Singapore policymakers long ago realised that the city state would need to raise productivity and become an innovation economy. The Singapore government has poured in the resources and created the hardware to make Singapore a highly innovative environment, but how innovative is Singapore really?
Singapore has always performed well in global economic competitiveness polls, with most surveys underlining the government’s success in creating a business-friendly environment. According to an Innovation Report by Boston Consulting Group in 2009, Singapore was the world’s leading Innovation environment with South Korea in second place. Another Study uses an Innovation Capacity Index (ICI) which rates the competiveness of Innovation Environments places Singapore as the leading Asian economy in 6th position overall. There is no question that the broad environmental conditions are highly favourable for innovators, and yet in practice, Singapore’s delivery on innovation disappoints.
The Monitor Group in conjunction with the Institute for Policy Studies (2005) investigated the nature of innovation at firm level. The troubling finding was that much of the innovation activity (88%) was directed at driving efficiency, whether this be quality improvements or cost reduction. A mere 12% of innovation activities were driving top-line growth. Some of the challenges firms face in driving innovation is the manner in which innovation is managed. More than 50% of Singapore firms claimed they manage innovation in a top-down manner. This is in line with the “command-and-control” culture within Singapore organisations and which runs counter to the more “entrepreneurial culture” required for innovation.
So while Singapore is far ahead of the pack in investing in the hardware for innovation there is a clear lack of “innovation culture” or the human software for innovation.
Singapore has made excellent ground over the past 40 years but this has been achieved through a top-down management style, which, critics argue, has perhaps stifled organic innovation in the workplace. Among the key Asian economies, Singapore has the highest proportion of state-owned or government-linked companies. Some 45% of Singapore’s top 20 companies, for instance, have state shares of more than 20%. The proportion of GLC or government shares among Korea’s top 20 companies is 15%, and among Japanese and Hong Kong enterprises, just 5%.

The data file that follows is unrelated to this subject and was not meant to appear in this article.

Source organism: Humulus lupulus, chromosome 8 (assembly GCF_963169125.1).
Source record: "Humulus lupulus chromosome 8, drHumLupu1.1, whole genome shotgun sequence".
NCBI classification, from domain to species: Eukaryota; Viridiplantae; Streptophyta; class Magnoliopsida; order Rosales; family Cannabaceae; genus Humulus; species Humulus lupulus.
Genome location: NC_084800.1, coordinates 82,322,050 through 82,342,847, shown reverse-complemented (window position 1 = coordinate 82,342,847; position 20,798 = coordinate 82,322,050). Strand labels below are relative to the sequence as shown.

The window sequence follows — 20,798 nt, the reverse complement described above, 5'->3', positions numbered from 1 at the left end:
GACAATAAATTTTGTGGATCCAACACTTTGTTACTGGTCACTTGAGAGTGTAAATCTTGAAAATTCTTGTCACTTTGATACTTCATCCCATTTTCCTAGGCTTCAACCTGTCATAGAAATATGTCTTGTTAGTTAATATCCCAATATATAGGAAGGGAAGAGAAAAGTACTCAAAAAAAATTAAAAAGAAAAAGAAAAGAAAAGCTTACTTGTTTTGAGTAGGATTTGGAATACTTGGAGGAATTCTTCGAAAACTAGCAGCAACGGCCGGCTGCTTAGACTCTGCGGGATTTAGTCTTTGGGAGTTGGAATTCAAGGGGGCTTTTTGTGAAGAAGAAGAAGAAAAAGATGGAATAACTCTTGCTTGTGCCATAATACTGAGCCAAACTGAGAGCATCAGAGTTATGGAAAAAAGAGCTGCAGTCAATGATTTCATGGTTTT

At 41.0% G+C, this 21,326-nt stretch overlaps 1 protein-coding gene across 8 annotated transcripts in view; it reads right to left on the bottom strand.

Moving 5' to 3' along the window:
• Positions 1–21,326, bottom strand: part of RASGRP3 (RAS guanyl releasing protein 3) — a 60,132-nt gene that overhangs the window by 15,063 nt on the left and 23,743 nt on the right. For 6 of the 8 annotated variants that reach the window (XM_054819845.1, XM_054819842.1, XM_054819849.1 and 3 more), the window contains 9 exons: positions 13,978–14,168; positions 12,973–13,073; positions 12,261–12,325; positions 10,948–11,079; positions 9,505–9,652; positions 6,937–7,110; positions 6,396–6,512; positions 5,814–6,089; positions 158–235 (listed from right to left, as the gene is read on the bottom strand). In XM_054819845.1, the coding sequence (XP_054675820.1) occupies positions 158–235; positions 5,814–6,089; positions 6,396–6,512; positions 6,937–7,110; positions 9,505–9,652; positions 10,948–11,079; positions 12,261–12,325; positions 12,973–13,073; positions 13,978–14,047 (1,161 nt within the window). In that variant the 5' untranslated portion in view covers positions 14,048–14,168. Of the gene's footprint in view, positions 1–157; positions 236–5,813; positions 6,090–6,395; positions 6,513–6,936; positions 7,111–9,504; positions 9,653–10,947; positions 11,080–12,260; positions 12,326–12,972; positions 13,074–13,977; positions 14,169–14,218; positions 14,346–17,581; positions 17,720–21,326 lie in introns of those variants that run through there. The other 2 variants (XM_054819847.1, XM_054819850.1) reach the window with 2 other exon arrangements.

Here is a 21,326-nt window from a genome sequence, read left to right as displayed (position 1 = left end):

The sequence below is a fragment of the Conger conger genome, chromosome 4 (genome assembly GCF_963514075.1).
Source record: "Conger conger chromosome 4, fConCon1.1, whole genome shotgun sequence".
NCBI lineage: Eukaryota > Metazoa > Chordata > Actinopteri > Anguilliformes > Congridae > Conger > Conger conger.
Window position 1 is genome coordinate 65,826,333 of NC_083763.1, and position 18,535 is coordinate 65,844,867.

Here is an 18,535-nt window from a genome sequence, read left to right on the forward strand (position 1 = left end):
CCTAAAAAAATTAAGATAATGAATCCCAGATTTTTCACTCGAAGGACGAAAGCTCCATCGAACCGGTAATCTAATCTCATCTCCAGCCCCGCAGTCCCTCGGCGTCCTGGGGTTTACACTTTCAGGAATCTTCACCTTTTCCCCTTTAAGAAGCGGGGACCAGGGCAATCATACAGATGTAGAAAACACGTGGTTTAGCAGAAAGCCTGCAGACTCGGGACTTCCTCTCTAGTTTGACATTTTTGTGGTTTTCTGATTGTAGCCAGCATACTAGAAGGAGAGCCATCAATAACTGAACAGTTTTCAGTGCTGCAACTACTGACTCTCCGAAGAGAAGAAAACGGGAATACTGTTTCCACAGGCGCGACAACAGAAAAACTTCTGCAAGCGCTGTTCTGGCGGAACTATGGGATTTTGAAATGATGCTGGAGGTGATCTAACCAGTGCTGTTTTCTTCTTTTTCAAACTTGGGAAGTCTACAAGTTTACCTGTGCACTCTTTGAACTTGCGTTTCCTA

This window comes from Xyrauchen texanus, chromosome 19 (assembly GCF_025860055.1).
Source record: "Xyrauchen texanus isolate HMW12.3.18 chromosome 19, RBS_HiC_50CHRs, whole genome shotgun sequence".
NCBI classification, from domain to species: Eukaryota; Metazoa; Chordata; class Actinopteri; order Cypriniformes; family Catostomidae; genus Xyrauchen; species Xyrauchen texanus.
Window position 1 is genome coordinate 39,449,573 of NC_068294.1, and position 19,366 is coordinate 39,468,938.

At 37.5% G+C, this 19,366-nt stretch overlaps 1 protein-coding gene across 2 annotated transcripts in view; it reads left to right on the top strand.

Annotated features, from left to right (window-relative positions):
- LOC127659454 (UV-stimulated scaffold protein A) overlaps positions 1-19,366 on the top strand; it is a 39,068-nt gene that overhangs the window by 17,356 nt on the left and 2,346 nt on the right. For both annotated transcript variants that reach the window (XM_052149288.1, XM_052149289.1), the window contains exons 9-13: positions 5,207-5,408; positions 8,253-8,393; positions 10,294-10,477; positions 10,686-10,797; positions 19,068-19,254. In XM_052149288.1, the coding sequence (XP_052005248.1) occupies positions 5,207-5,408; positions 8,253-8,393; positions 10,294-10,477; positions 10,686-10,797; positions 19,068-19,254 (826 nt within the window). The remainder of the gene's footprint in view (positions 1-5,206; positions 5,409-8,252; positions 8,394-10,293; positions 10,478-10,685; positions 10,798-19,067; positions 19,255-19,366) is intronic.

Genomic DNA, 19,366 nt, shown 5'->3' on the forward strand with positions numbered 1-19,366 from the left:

The heart of the software issue can be found within the strong Confucian values which still reign in Singapore. Confucian societies are tightly organised, are collectivistic, hierarchical, place an emphasis on social order and harmony and are concerned with gain social approval of the group. The implication is that Confucian values do not naturally breed the kind of questioning of the status quo that innovation demands.
A study of Singapore leadership styles by SIM and the Gallup Organisation found that Singapore Leaders were considered: less visionary, less optimistic, less willing to challenge old ways of doing things and less likely to sacrifice their self-interest. Singaporean workers felt their company leaders did not get them to look at problems from different angles and were not interested in hearing employee feedback. There was also no encouragement to be more creative or entrepreneurial in the job. Most disappointing, is that employees felt their best ideas were not implemented!
A huge innovation opportunity is being missed here in converting Singapore’s innovation promise into reality. How can Singapore fix this “human factor”? A seismic shift is required in how leaders are selected and developed in Singapore. Singapore needs to acknowledge that the natural leadership abilities of their best may not suit the practice of innovation. The Singapore education system has a lot to contribute here, we need to reward the outliers who challenge conventional wisdom. An obsession with scholars who excel in the sciences will need to make way for more charismatic leaders who are great people managers.
A closed and regimented leadership style may have worked in the past, but next 40 years will demand a radical rethink which involves bringing the “human factor” up to speed.
A peek into Singapore’s Innovation Quest